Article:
At Bunnings Belconnen, I parked literally at the front door, locked the bike to a wobbly railing, and shopped. Bought a small work platform for my parents’ adjustable ladder. Outside, while munching on a democracy sausage, a Bunnings staff member saw my bike and exclaimed it was a good idea. I wished I’d bought heavier things, like paint or pot plants, so I could show others what it could carry. Or something magical at Christmas, like a #TreeByBike.

Riding the Babboe City electric cargo bike home from the Jamison Centre shops, with five bags of groceries, and a small ladder from a hardware giant.

Danger: Heavier load
After Bunnings, I rode to the supermarkets at the Jamison Centre in Macquarie, and pushed a trolley out with five bags of groceries – roughly a week’s worth for our two-person household. Moved the bags around the box to distribute the weight, and added the ladder on top. Pushed the bike off its stand, tried to pedal quickly, and starting toppling over. I caught the bike just in time, but it was close. Remember to slow down next take off.

Five bags of groceries and a work platform

Headed home, up long, gradual hills, on unsafe painted bicycle lanes, then separate bike paths, and narrow, broken footpaths on Belconnen Way. Rang the bike’s bell proudly when I reached our block of flats, to show anyone who cared that it was possible to buy a household’s supplies for a week and deliver it without needing to start a car’s engine.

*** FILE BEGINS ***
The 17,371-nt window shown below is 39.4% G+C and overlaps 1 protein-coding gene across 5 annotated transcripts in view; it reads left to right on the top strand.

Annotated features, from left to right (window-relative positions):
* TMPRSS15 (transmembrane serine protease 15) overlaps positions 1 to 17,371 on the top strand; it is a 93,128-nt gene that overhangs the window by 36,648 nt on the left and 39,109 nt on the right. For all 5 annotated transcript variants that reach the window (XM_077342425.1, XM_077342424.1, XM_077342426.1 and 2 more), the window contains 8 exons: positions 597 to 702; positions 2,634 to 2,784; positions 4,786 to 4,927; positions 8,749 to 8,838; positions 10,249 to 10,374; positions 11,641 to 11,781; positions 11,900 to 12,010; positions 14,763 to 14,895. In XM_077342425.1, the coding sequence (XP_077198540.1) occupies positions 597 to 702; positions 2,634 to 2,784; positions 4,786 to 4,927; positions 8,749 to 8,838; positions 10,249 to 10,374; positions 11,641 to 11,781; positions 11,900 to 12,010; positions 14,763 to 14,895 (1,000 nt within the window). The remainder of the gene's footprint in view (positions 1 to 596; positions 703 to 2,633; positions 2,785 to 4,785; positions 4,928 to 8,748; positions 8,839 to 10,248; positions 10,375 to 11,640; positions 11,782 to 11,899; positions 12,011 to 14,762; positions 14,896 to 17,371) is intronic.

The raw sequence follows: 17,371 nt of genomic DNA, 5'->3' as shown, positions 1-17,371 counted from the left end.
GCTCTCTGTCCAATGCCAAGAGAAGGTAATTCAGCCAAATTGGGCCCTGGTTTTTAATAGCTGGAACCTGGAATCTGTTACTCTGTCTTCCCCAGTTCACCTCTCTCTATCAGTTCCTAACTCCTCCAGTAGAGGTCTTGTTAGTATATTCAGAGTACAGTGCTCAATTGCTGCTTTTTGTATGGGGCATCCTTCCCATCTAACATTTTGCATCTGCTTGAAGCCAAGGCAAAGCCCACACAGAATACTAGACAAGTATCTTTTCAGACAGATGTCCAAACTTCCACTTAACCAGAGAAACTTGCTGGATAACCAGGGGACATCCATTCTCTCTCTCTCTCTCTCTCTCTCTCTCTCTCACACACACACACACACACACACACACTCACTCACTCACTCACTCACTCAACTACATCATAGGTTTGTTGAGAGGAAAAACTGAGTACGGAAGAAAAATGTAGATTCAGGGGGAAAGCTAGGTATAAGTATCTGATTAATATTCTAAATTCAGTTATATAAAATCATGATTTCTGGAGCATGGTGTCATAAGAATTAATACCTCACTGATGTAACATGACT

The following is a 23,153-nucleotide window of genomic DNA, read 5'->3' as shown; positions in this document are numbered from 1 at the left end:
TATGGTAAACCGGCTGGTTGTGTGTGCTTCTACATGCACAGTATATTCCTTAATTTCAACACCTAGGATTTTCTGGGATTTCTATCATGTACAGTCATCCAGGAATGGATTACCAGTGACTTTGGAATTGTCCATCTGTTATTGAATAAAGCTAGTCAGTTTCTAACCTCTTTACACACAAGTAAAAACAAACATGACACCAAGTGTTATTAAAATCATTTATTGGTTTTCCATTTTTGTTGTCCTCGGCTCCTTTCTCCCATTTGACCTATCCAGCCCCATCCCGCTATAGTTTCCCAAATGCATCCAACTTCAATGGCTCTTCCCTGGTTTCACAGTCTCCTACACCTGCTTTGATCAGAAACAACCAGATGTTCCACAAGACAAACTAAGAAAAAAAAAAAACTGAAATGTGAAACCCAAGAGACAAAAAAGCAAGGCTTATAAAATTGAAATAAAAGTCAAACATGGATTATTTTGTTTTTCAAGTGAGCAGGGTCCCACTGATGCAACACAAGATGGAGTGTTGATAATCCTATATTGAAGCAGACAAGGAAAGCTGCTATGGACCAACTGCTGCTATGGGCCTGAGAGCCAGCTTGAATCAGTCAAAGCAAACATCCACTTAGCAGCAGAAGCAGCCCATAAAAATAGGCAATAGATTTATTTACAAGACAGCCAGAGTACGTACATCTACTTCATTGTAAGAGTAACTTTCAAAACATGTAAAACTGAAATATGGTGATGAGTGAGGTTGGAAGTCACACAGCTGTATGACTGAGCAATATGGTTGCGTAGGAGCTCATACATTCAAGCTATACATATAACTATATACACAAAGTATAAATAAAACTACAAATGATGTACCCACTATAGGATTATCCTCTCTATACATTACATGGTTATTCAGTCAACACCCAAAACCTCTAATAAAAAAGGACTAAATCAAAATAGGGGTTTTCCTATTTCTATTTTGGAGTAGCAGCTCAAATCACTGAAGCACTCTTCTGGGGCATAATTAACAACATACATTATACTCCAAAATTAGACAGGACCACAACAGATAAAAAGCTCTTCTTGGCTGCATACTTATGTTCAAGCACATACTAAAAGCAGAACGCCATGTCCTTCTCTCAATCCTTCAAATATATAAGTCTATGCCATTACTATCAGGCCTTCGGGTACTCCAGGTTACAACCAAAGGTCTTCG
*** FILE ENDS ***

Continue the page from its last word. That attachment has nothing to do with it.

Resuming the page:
As you can see from the pictures, over two weeks I rode the Babboe cargo bike everywhere. Several times to Downer and Dickson, to Lake Burley Griffin, and past several schools in Belconnen to get photos for Twitter. If I had kids, I’d definitely ferry them around in the Babboe, which was enough room for two small kids – say both under 10 – and heaps of their stuff.

Returning the bike
I rode the bike back to Downer on a Friday morning, handed the keys and lock to Zuleka, who gave it an inspection and asked me to complete a survey on my experiences. A quick and easy process.

There were a few downsides to the bike, but these were minor and didn’t spoil my enjoyment. The kickstand was noisy and bounced constantly. It needs tightening. The lower power settings weren’t effective on hills, so higher speeds are better. I needn’t have worried about chewing up the battery, as it was a workhorse and higher speeds uphill didn’t trim battery life. I charged the bike every second or third day, and never once ran out of battery life, or worried about range.

I can’t stress enough how much fun it was. Numerous kids of our neighbours in our block loved being passengers. I’m sure they’d love the experience of being taken to school on it. If you want to experience it for yourself, you’re invited to the ‘come and try’ session at the Downer shops on Friday 12 February from 10am-11:30am, or join the wait list on the Canberra Electric Bike Library.

Here’s another article I wrote for SEE-Change about replacing my daily car commute with an e-bike. I didn’t like being traffic. Who does?

Homesickness, 2005-style